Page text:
• You're all caught up!

The Side Effects of Tretinoin Cream 0.1

author image Lisabetta DiVita
Lisabetta Divita is a physician whose love for writing flourished while she was exposed to all facets of the medical field during her training. Her writings are currently featured in prominent medical magazines and various online publications. She holds a doctorate in medicine, a master's in biomedicine, and a Bachelor of Science in biology from Boston College.
The Side Effects of Tretinoin Cream 0.1
A woman with acne scars is applying lotion to her face. Photo Credit Jevtic/iStock/Getty Images


Tretinoin cream is a medication used to treat acne. According to Drugs.com, it is a vitamin A derivative that induces skin-cell turnover and allows the skin cells to stay separated. MedlinePlus says that tretinoin cream causes your skin to peel and helps unclog your pores. Tretinoin is available as a 0.1 percent-strength cream and should be applied to the affected region of your face daily or as your doctor prescribes.

Common Side Effects

According to Drugs.com, common side effects of tretinoin cream include red skin, irritation, swelling, peeling, stinging and sunlight sensitivity. In a double-blind controlled study of 339 patients using tretinoin, the National Library of Medicine says that almost all the patients experienced at least one of the side effects. Specifically, 32 percent developed skin irritation. These side effects aren't life threatening, but call your doctor if these symptoms persist for two to three days. Typically, these side effects should decrease over time.

According to MedlinePlus, your acne will get worse within the first seven to 10 days of tretinoin use. Continue to use this medication as this side effect will typically resolve on its own.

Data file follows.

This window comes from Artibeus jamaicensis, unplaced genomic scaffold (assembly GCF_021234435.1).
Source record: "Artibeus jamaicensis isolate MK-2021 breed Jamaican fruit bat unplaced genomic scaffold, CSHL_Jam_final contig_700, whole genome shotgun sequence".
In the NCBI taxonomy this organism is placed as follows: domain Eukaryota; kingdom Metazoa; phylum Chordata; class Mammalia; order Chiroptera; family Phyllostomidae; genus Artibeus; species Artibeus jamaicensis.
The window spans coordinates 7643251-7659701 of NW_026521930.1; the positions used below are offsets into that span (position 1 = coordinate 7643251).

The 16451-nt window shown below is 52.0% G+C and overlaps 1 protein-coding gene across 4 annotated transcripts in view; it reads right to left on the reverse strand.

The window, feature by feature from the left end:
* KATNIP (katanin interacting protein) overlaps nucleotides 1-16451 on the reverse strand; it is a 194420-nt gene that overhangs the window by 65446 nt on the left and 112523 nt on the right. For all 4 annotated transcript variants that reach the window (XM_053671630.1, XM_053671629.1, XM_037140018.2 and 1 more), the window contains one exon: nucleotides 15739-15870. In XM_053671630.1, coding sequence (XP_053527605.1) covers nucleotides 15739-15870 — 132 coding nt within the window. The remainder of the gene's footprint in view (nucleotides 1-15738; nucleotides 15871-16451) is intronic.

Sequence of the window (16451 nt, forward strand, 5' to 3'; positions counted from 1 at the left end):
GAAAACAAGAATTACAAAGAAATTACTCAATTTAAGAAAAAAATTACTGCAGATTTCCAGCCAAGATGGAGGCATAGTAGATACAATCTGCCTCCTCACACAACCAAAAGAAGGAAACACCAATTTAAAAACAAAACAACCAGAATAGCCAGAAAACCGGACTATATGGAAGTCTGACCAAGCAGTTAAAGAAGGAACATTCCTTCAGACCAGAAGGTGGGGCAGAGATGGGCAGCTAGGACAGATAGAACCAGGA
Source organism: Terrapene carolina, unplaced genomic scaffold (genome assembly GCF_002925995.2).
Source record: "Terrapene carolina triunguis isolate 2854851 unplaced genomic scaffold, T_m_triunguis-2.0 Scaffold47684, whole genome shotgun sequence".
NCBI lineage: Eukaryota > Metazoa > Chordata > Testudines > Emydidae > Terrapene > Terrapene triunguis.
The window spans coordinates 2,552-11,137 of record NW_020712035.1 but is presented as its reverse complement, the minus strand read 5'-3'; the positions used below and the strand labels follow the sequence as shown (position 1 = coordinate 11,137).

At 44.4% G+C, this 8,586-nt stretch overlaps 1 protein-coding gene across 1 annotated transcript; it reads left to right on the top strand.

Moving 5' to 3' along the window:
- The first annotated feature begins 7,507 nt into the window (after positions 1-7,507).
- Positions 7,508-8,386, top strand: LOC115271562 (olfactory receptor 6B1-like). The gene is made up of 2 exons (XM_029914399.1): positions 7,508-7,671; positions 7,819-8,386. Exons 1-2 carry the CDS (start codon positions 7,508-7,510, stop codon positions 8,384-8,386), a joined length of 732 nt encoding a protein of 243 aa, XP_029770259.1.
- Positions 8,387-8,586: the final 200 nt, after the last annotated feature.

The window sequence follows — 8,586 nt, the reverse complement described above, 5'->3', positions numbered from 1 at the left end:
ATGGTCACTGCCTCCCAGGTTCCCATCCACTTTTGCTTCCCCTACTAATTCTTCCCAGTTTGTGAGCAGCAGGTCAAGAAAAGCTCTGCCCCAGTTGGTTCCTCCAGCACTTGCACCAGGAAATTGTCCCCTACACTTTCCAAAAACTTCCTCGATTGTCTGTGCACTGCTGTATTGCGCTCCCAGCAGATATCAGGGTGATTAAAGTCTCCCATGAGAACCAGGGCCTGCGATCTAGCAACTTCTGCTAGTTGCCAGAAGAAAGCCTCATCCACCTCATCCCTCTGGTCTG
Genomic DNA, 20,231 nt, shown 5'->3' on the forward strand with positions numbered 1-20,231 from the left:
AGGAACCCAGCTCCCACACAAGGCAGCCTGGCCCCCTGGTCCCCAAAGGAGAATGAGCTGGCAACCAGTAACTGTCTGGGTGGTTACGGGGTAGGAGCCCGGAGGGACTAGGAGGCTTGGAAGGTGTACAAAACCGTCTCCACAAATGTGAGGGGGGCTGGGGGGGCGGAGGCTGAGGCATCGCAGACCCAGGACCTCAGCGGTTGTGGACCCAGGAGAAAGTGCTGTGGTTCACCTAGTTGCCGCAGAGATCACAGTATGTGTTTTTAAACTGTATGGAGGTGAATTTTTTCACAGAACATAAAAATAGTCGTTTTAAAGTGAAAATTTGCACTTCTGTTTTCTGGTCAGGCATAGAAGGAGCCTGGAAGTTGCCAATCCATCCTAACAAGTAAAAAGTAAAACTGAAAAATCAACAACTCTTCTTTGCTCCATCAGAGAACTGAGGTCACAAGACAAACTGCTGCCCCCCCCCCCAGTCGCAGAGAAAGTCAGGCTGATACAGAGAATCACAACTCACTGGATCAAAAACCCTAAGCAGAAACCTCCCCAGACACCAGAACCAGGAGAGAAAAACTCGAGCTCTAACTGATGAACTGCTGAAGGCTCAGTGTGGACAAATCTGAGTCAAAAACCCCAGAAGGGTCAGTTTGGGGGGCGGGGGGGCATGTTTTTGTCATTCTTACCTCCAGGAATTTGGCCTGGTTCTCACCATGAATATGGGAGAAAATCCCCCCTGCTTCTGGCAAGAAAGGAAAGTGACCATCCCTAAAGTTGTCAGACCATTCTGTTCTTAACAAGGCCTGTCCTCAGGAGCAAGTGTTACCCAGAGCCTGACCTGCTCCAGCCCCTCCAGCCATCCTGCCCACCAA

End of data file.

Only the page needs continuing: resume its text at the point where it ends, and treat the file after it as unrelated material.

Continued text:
Harmful Side Effects

Tretinoin cream can cause such harmful side effects as changes in your skin color, sores, blisters and crusting of your skin, says MedlinePlus. It may also cause intense redness and swelling. Discontinue retinoin and call your doctor immediately.

Miscellaneous Concerns

It is unknown whether tretinoin can pass into breast milk or affect your child during pregnancy. Tell your physician whether you want to breastfeed or happen to be pregnant. Your doctor will evaluate whether it is risky to continue tretinoin.

Tretinoin is meant for topical use only and shouldn't be ingested. Call 911 if you accidentally ingest tretinoin.

The National Library of Medicine recommends that you not combine tretinoin with thiazides, phenothiazines, tetracyclines, flouroquinolones or sulfonamides. Doing so can lead to severe phototoxicity, a condition in which your skin becomes severely irritated due to sunlight exposure. Blistering and swelling can result.

Take caution when using tretinoin if you suffer from eczema, a skin condition characterized by extremely itchy rashes. You may develop severe irritation.

Drugs.com warns that you should avoid using other topical creams or makeup while using tretinoin. Tretinoin may become less effective with the presence of these products.

LiveStrong Calorie Tracker
THE LIVESTRONG.COM MyPlate Nutrition, Workouts & Tips
  • Gain 2 pounds per week
  • Gain 1.5 pounds per week
  • Gain 1 pound per week
  • Gain 0.5 pound per week
  • Maintain my current weight
  • Lose 0.5 pound per week
  • Lose 1 pound per week
  • Lose 1.5 pounds per week
  • Lose 2 pounds per week
  • Female
  • Male
ft. in.



Demand Media